Council of Canadians chairperson Maude Barlow will be in Temacapulín, Mexico this coming November 5-6 to participate in the Permanent Peoples Tribunal examining the impacts of the construction of dams and reservoirs in Mexico. The Tribunal panel will hear about the El Zapotillo, Cerro de Oro, Paso de la Reina, La Parota and El Naranjal dams.
In short, the Cerro de Oro (Gold Hill) dam, on the Santo Domingo River in southern Mexico, displaced 26,000 people. Its reservoir waters have been changing from oligotrophic to eutrophic due to the increased release of nutrients from submerged organic matter, combined with thermal stratification, making them less hospitable to many fish species (and has also disrupted migration patterns). Land clearance around the reservoirs has caused increasing silting, and human activities have caused pollution from sewage, trash, fertilizers and pesticides.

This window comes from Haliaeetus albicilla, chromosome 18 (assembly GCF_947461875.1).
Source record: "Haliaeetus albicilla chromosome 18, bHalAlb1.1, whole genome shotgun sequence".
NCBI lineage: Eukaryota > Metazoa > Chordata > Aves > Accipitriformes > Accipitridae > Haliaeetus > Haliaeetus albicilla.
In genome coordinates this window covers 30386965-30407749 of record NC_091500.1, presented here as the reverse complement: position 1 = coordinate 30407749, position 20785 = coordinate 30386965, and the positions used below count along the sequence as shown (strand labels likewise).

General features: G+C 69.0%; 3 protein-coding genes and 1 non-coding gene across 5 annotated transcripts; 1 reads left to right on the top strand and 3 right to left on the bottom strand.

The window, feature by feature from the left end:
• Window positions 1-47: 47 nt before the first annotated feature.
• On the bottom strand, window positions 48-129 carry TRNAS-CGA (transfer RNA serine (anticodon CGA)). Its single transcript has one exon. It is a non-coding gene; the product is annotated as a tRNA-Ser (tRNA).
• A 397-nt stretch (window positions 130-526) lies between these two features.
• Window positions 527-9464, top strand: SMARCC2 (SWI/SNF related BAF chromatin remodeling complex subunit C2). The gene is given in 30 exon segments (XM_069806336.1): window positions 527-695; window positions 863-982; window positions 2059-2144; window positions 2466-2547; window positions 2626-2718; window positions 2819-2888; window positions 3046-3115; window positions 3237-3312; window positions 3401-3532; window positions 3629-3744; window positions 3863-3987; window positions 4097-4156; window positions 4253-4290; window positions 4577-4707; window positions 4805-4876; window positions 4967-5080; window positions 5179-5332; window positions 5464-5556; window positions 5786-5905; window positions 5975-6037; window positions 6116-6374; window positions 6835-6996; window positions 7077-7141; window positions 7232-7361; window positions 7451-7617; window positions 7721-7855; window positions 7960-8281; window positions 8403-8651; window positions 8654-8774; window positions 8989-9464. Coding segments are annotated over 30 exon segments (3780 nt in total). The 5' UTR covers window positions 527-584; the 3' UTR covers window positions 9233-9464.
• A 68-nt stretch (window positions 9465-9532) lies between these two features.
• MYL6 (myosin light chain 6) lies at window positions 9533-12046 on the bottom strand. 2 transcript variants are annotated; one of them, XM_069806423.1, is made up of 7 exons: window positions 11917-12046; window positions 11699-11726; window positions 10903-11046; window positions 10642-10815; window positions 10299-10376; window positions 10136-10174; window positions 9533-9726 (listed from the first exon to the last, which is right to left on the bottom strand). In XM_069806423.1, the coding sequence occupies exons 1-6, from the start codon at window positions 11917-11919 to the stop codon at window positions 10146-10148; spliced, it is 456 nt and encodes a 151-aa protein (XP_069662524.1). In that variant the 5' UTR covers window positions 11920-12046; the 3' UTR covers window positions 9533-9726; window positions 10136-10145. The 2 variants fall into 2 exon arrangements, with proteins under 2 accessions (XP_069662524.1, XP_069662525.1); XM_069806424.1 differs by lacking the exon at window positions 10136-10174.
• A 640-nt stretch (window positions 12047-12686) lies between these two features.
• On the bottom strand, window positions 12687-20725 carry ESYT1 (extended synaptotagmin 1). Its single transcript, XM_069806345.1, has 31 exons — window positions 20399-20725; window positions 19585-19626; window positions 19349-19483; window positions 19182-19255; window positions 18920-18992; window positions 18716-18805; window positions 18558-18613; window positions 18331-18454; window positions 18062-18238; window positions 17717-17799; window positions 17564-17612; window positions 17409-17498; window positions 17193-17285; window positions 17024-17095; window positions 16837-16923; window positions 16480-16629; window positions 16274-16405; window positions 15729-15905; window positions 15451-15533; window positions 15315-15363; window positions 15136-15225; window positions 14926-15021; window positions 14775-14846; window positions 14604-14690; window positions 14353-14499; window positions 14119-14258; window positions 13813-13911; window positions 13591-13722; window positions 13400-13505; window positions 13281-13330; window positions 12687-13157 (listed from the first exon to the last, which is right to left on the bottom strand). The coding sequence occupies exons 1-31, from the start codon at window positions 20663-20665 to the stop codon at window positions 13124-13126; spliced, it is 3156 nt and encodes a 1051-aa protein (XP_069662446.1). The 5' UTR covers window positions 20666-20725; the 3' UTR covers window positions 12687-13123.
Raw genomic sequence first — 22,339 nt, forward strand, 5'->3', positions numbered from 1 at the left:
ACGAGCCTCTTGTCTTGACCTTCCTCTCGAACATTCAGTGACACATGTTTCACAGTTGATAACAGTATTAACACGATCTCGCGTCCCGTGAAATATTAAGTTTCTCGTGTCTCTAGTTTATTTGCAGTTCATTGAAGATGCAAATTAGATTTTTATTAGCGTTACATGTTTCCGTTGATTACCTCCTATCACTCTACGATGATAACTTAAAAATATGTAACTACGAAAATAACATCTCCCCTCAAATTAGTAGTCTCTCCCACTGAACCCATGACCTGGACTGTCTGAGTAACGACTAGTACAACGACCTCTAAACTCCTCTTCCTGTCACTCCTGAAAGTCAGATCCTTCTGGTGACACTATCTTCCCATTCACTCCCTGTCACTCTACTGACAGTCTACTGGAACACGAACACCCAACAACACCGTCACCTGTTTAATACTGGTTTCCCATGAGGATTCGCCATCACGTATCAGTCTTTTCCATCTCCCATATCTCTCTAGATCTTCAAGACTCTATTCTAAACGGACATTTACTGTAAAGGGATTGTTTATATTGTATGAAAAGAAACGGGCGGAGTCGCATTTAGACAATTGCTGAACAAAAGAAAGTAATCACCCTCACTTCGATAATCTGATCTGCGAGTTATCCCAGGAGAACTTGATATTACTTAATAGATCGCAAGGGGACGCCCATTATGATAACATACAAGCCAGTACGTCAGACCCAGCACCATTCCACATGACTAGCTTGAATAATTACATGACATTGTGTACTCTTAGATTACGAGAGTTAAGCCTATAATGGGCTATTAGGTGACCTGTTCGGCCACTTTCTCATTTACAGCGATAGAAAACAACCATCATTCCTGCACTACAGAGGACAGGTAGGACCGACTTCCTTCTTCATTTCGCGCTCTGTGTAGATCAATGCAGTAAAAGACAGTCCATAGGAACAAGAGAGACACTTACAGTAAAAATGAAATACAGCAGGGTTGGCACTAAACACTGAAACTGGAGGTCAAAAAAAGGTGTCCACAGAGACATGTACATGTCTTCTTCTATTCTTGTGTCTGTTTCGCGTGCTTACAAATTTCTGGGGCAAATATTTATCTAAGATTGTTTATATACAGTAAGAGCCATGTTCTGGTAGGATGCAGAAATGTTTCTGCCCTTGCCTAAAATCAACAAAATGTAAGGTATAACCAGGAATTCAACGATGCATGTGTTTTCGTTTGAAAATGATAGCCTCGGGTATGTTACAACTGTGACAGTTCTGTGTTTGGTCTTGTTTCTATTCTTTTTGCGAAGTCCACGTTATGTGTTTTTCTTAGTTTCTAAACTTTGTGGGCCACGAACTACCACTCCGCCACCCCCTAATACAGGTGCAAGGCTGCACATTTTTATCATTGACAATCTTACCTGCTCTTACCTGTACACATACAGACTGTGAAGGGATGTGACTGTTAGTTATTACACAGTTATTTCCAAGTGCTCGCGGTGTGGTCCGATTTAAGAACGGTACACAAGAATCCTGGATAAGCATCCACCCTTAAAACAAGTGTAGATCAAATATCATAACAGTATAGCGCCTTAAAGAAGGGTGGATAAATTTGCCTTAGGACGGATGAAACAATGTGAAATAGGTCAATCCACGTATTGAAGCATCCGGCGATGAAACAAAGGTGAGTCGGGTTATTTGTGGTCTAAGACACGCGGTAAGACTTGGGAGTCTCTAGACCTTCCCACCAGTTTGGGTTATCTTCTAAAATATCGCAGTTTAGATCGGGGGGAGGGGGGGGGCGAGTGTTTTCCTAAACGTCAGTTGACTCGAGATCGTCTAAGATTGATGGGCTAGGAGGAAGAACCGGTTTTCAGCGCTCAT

The pre-hearing in Temacapulín on the environment is being coordinated by MAPDER (Movimiento Mexicano de Afectados por las Presas y en Defensa de los Rios/ Mexican Movement of People Affected by Dams and in Defense of Rivers), HIC-AL (Habitat International Coalition-Latin America), and other organizations. The information that the Tribunal panel gathers in early-November will be presented at a final Permanent Peoples Tribunal hearing in Mexico in early-2014.
Birds standing on sediment buildup in the Cerro de Oro reservoir in Oaxaca, Mexico. Photo by Accountability Counsel.
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